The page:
[00:00:02] Today we're going to be talking about Christ and the Atonement. Today we are going to to deal with the righteousness of God in terms of our readings and Luther, and we'll be dealing with this particular topic. So as we do. Let's get underway with a brief exposition of this passage in Romans. Romans 117 reads in the following way for In the Gospel, the righteousness of God is revealed through faith. For faith as it is written, the one who is righteous will live by faith. He is not righteous who does much, but he who without work believes much in Christ for the righteousness of God, is not acquired by means of acts frequently repeated as Aristotle taught, but it is imparted by faith for the one who, through faith is righteous, shall live, and one who believes with the heart and so is justified. Romans ten. Therefore, I wish to have the words without work understood in the following manner. Not that the righteous person does nothing but that the works. Do not make the person righteous. Rather, that the righteousness creates, works for grace and faith are infused with our works after they have been imparted, the works follow. Thus Romans 320 states No human being will be justified in his sight by works of the law. And for we hold that a person is justified by faith apart from works of the law. Romans three. In other words, works contribute nothing to justification. Therefore, believers know that works, which they do by such faith, are not theirs. But God's. For this reason, they do not seek to become justified or glorified through them, but seek God.
[00:02:12] Their justification by faith in Christ is sufficient to them. Christ is their wisdom, righteousness, all things as First Corinthians 130 has it that they themselves may be Christ's vessels and instruments. Let's pause for prayer. O Lord, I am your sin, you are my righteousness. Therefore I triumph and am secure for my sin cannot overpower your righteousness, nor can your righteousness let me be or remain a sinner. Blessed Lord God of mine, my mercy and my Redeemer in you only do I trust. Never. Let me be ashamed. Amen. Okay. Today, we're going to be taking up this topic of Christ and the Atonement, and we'll be dealing with how Luther deals with this topic. Now, a couple of sessions ago, we talked about the theology of the cross, and we contrasted that with a theology of glory, trying to determine how God is in heaven through speculation. Is the manner of theology rising that Luther eschews? He says, No, no, no, no. That's not the way to do your theology rising. Rather, one needs to become a theologian of the cross, viewing God as he's revealed himself in Christ Jesus on the cross through suffering and death. The theology of the cross, then, is a very distinct way of doing theological work, and it implies a death and a resurrection in the religious subject. We saw how that worked. Now, last time we talked about Luther's view of Scripture, and one of the things that we said is that in dealing with that critical passage of second Corinthians chapter three, verse six, the letter kills, but the spirit gives life. In that passage, we saw that Luther was actually creating his whole approach to Scripture through that lens, because that passage of Scripture teaches about the preaching office.
[00:04:25] Scripture is used rightly when it puts to death the old Adam and raises to new life of faith. So once again, we see this theme of of the theology of the cross coming through and how Luther does his work. Now, today, when we deal with Christ in the Atonement, we'll see once again that as we enter this particular locus of systematic theology, we'll find that we come across Luther and his theology across here as well, and we'll find that as he develops his understanding or as he sets forward his understanding of the atonement, we'll find that to be the case, will try to pull the strings together, the themes together toward the end of class today. But I want to set that before you so that you're thinking in terms of theology of the cross, theology of the Cross, and trying to understand Luther everywhere in terms of this rubric, this way, this manner of going about the theological task. Okay. One thing that we need to say here is that Luther fights against certain fixed positions in the scholastic tradition. Luther is known for setting forward an understanding of justification by faith. We are placed into rights standing before God through faith alone. Sola Friday. And it is that sola, that alone which brings Luther hard up against the Roman Catholic tradition and the Roman Catholic tradition. While they said that faith is necessary and is the foundation for salvation. It is not faith alone which saves, but it is rather faith which has been formed by love, which is which is then the fullness of what the Christian life is about. And therefore, that is the very specific form that faith takes. It is a faith formed by love. In Luther's case, what Luther is trying to indicate with his understanding of faith is that the faith is that gift which comes from God in which Christ himself is present.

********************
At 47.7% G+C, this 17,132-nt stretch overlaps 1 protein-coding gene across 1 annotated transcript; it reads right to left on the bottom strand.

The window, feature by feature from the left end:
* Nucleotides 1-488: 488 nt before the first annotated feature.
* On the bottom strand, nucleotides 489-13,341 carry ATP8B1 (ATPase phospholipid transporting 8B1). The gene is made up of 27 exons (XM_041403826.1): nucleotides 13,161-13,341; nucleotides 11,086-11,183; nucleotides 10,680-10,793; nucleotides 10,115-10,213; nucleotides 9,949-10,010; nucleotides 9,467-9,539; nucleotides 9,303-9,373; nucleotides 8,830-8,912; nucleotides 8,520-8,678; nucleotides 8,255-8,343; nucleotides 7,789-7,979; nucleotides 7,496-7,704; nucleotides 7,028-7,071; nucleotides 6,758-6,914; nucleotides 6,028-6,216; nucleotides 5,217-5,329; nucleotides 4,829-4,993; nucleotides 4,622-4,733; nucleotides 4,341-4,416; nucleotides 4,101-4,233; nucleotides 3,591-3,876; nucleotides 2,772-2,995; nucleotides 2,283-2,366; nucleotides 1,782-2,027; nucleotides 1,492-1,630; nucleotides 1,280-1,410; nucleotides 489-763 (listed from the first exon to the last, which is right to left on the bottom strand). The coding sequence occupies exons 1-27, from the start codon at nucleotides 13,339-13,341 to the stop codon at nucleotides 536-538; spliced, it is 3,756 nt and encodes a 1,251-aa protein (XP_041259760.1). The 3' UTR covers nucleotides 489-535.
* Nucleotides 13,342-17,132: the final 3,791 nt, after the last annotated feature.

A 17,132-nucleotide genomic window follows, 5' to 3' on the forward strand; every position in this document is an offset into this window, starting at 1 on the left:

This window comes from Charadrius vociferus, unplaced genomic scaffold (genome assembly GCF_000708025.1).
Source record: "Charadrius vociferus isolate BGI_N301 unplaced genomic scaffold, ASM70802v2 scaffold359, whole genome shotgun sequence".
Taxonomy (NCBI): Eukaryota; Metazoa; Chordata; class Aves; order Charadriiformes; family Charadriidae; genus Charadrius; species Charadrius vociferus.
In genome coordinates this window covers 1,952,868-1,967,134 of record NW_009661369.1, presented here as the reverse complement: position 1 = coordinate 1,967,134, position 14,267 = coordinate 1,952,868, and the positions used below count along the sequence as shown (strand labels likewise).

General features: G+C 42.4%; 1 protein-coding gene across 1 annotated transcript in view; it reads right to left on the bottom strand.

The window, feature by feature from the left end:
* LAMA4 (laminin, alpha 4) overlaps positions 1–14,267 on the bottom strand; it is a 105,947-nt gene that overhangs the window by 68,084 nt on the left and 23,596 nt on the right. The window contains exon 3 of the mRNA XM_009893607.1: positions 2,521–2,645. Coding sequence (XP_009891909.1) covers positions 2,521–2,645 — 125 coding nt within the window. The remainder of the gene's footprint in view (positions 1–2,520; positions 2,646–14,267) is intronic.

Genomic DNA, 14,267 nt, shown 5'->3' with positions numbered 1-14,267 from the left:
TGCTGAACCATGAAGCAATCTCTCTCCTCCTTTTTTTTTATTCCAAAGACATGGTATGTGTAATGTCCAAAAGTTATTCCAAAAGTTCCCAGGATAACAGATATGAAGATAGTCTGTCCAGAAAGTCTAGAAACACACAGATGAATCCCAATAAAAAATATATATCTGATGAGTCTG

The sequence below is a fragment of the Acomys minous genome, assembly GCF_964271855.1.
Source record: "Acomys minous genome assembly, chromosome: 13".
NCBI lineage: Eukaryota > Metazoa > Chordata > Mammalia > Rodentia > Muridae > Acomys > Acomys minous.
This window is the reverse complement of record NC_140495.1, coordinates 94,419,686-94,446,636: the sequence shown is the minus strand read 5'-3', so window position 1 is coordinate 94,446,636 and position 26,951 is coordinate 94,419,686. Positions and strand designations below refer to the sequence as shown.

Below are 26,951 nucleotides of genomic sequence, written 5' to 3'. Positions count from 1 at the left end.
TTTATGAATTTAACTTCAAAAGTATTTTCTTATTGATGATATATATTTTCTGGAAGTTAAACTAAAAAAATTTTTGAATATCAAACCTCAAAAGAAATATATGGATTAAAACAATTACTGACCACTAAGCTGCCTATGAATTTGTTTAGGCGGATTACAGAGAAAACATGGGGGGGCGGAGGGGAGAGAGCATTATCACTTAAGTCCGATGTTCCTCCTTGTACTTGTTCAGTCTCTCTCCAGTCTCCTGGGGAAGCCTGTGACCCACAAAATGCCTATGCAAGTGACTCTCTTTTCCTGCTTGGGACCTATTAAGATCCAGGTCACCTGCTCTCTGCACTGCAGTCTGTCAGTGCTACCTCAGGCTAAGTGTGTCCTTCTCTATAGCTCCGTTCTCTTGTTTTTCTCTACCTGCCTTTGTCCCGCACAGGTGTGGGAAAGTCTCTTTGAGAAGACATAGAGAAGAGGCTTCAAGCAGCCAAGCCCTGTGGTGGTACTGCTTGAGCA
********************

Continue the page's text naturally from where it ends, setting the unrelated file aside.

[00:06:51] Faith is not the exercise of one's freewill in deciding for Jesus. But faith for Luther is a gift granted by God coming through the word which embraces the whole Christ. Christ is present in faith, or to put it in other words, the struggle that God is in the midst of pursuing in your life and in mine is to create people of faith. That's the whole point, because as sinners, we are faithless and we go about our infidelities of one sort or another, and we do not allow God to be our God. And so it is that God is in the midst of a divine battle to win over your heart and my heart so that we will serve him in gladness, in obedience and cheerfulness, in ready acceptance of his will at every point. And what Luther says is that's the whole point, is to bring sinful people who are wandering in astray to that place that we call faith. And that is the transaction. That's the fight that God is waging in our world. Now we see that Luther then coming up with, you know, having a very different point of view here and having a different formulation, which he is receiving from the Apostle Paul in particular, Romans and other passages. We find him coming up hard against the Roman Catholic tradition and their concept of faith formed by love. Let's just take a little a look at a passage here that that will perhaps help to highlight and illustrate this a bit for us. In his commentary on the book of Galatians, he sets out this little passage. It's about a page in length, and I thought that it would kind of help us focus and get to some of these issues.